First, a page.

Lastly, we assessed the three SN-38 resistant cell lines for cross-resistance to two non-camptothecin Top1-targeting drugs in clinical trials (indenoisoquinolines: NSC 725776/LMP776/indimitecan and NSC 743400/LMP400/indotecan) and two clinical Top2-targeting drugs (epirubicin and etoposide). All three SN-38 resistant cell lines displayed no or very little cross-resistance to etoposide, a specific Top2 inhibitor [12, 13, 46], while showing more but still only partly cross-resistance to epirubicin, a DNA intercalating Top2 inhibitor [64]. Previous studies have demonstrated that reduced activity of Top1 can be compensated by increased activity of Top2 and thus increased sensitivity to etoposide [65, 66], and furthermore that camptothecin-resistant cells retain sensitivity to Top2-targeting drugs [50]. In the three SN-38 resistant cell lines, the indenoisoquinolines displayed an interesting pattern of resistance, from full cross-resistance to no cross-resistance. The two indenoisoquinolines are currently in clinical development [67]. In the present study, the cell line harboring the R364K-G717R mutations (HCT116-SN38) showed very strong cross-resistance to LMP400 and LMP776. The two SN-38 resistant cell lines, which did not carry any mutations in TOP1 (HT29-SN38 and LoVo-SN38), were partly cross-resistant to LMP776, while showing either no or only small cross-resistance to LMP400. Studies in our laboratory [36] showed that HT29-SN38 and LoVo-SN38 both strongly upregulated expression (mRNA; 25- and 60-fold, respectively) of the well-known drug-efflux pump ABCG2 (BCRP) [68, 69], while HCT116-SN38 did not (data not shown). This suggests that LMP400 can remain active in cancers resistant to SN-38, which display upregulation of this multidrug resistance protein, if TOP1 is wild-type. This is in line with a previous study by Antony et al. [35], where LMP776, but not LMP400, was shown to be a weak substrate of the ABCG2 pump. LMP400 was thus effective in cells overexpressing ABCG2, which displayed a 46-fold resistance to SN-38 [35]. Our experiment measuring Top1-DNA cleavage complexes following treatment with LMP400 supported the cross-resistance findings. These results highlight how the underlying molecular mechanism of camptothecin resistance in cancer cells determines their resistance-profile to new classes of drug such as the indenoisoquinolines.

Conclusions

We generated three SN-38-resistant human colon cancer cell lines and investigated Top1. We detected no difference in the expression level of Top1 and no to very little reduction in Top1 activity in the absence of drug. A markedly increased activity of Top1 in the presence of SN-38 was seen in all three resistant cell lines. TOP1 gene aberrations were detected in two of three cell lines, and a not previously reported pair of mutations in TOP1 was identified in one cell line. The SN-38 resistant cells displayed an interesting pattern of cross-resistance to two indenoisoquinoline Top1-targeting drugs: SN-38 resistant cells with mutant TOP1 and no overexpression of drug-efflux pump ABCG2 were resistant to LMP400, while SN-38 resistant cells with wild-type TOP1 and overexpression of ABCG2 remained sensitive to LMP400. Furthermore, cross-resistance to Top2-targeting drugs was not existent or limited. Thus, this study adds to the growing knowledge about anti-cancer resistance mechanisms for camptothecins and the new class of indenoisoquinoline Top1-targeting drugs.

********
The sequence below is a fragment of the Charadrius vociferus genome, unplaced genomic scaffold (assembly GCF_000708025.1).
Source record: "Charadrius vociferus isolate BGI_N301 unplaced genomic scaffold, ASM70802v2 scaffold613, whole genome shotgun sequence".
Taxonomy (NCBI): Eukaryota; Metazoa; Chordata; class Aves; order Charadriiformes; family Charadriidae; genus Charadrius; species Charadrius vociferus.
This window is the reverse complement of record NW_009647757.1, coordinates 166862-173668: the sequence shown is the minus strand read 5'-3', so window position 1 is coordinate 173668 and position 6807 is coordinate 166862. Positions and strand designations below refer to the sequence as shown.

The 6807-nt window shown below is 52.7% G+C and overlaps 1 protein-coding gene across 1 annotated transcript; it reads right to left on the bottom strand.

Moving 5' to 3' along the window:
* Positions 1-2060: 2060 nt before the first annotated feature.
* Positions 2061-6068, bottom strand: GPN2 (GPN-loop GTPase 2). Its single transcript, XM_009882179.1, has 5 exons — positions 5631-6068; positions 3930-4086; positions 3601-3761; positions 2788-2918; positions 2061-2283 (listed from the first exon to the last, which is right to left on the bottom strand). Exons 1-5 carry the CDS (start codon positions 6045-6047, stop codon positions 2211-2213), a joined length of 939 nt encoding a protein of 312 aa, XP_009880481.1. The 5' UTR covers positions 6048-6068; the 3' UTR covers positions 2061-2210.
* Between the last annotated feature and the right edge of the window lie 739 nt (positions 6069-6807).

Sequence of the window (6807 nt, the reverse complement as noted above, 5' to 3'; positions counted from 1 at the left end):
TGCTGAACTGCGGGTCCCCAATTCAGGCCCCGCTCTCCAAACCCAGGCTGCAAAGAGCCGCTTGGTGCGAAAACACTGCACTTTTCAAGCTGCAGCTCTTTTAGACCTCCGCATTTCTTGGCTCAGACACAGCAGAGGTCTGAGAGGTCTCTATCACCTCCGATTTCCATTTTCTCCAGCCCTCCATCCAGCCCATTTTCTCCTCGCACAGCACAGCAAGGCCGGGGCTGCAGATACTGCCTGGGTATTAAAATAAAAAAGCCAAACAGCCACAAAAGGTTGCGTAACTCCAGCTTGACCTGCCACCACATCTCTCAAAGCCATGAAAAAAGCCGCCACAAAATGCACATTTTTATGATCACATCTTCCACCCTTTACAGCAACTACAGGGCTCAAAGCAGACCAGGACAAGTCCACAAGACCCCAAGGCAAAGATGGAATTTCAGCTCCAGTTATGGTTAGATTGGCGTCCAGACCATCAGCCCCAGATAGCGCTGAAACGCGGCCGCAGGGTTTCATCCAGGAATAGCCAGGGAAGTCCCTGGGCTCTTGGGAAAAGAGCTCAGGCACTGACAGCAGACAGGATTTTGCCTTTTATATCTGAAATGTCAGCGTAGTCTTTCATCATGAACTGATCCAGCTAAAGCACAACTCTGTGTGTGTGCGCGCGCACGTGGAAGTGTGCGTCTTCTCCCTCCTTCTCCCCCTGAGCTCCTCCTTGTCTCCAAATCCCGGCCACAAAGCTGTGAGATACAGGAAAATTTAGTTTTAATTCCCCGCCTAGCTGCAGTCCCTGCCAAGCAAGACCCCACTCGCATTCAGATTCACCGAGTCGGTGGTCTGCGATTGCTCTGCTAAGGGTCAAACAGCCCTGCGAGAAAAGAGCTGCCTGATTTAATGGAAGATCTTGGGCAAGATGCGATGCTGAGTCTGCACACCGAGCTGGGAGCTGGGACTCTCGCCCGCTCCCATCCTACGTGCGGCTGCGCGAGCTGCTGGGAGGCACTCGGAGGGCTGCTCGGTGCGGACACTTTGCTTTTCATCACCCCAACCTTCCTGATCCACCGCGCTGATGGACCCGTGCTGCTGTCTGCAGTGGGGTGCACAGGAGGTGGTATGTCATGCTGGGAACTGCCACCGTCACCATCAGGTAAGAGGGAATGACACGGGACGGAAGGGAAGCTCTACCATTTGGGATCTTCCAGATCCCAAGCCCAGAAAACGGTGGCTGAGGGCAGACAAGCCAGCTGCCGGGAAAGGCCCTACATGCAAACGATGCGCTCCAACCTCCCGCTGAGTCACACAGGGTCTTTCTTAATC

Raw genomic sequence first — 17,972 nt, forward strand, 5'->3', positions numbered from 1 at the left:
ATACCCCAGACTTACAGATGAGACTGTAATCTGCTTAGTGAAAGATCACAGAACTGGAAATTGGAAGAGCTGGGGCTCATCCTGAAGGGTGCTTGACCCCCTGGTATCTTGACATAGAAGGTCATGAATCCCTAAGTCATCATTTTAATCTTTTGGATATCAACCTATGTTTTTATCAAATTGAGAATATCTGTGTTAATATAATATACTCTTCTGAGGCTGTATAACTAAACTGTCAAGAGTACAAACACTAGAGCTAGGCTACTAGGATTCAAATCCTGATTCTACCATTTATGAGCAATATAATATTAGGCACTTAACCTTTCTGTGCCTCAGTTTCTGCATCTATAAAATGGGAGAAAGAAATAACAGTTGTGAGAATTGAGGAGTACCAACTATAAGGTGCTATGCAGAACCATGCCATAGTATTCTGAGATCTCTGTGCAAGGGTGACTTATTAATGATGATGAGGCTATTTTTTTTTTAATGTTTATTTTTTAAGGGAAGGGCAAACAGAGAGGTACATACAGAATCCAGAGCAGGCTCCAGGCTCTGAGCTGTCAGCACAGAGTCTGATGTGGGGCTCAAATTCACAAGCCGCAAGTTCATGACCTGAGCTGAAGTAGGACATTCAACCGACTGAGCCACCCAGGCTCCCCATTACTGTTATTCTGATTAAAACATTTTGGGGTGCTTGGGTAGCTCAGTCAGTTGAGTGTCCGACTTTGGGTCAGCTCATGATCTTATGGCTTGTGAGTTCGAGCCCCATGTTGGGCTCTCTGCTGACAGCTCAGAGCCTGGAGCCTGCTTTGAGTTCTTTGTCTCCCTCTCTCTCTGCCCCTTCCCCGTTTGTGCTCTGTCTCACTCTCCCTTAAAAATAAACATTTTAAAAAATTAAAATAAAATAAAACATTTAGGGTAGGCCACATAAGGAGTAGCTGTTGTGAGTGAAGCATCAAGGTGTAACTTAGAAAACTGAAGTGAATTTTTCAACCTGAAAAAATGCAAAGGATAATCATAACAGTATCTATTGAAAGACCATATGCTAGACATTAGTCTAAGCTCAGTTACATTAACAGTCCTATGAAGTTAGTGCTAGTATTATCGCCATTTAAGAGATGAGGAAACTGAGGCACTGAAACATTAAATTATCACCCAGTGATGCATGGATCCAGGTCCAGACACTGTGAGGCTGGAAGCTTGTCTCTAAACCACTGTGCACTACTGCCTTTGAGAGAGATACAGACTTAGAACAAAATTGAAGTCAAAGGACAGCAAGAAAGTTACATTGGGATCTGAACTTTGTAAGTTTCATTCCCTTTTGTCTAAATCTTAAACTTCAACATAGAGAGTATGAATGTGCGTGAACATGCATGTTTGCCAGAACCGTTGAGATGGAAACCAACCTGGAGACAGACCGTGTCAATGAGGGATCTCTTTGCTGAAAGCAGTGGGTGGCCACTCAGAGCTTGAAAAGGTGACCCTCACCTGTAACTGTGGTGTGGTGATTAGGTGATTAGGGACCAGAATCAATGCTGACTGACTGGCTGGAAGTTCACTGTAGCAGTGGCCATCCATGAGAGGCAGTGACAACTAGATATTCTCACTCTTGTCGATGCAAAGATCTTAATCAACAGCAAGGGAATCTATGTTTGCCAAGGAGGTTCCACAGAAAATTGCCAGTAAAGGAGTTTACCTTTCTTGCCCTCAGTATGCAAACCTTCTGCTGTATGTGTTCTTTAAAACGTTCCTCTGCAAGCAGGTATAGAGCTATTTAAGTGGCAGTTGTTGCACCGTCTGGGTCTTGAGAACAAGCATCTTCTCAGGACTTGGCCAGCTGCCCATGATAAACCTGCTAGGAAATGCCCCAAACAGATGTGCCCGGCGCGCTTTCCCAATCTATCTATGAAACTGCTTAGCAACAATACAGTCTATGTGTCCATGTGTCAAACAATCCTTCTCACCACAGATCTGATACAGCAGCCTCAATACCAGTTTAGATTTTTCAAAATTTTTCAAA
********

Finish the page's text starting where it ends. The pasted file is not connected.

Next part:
Abbreviations

CEN-20: 

centromere-20

mCRC: 

metastatic colorectal cancer

mt: 

mutant

Top1: 

DNA topoisomerase I

Top2: 

DNA topoisomerase II

wt: 

wild-type

Declarations

Acknowledgements

The authors thank Vibeke Jensen for excellent technical assistance and Dr. Magnus Stougaard for valuable scientific advice.

Funding

This work was supported by The Danish Council for Strategic Research, The Danish Cancer Society, Simon Fougner Hartmanns Family Foundation, IMK Almene Foundation, Kathrine & Vigo Skovgaards Foundation, Fabrikant Einar Willumsens Memorial Trust, The Danish Medical Research Council, The Hede Nielsen Foundation, Director Ib Henriksens Foundation, Sawmill owner Jeppe Juhl and Wife Ovita Juhl Foundation, The Aase and Ejnar Danielsen Foundation, The Arvid Nilssons Foundation and The Carlsberg Foundation. This project has been funded in whole or in part with federal funds from the National Cancer Institute, National Institutes of Health, under Contract No. HHSN261200800001E. The content of this publication does not necessarily reflect the views or policies of the Department of Health and Human Services, nor does mention of trade names, commercial products, or organizations imply endorsement by the U.S. Government.

Open AccessThis article is distributed under the terms of the Creative Commons Attribution 4.0 International License (http://creativecommons.org/licenses/by/4.0/), which permits unrestricted use, distribution, and reproduction in any medium, provided you give appropriate credit to the original author(s) and the source, provide a link to the Creative Commons license, and indicate if changes were made. The Creative Commons Public Domain Dedication waiver (http://creativecommons.org/publicdomain/zero/1.0/) applies to the data made available in this article, unless otherwise stated.

Authors’ Affiliations

(1)
Department of Veterinary Disease Biology, Faculty of Health and Medical Sciences, Section for Molecular Disease Biology, University of Copenhagen
(2)
National Institutes of Health, National Cancer Institute, Center for Cancer Research, Laboratory of Molecular Pharmacology
(3)
Department of Molecular Biology and Genetics, Aarhus University
(4)
Department of Biotechnology, National Institute of Pharmaceutical Education and Research (NIPER)
(5)
Dako Denmark A/S, R&D
(6)
Laboratory of Human Toxicology and Pharmacology, Applied/Developmental Directorate, Leidos Biomedical Research, Inc., Frederick National Laboratory for Cancer Research
(7)
Department for Clinical Physiology and Nuclear Medicine, Frederiksberg Hospital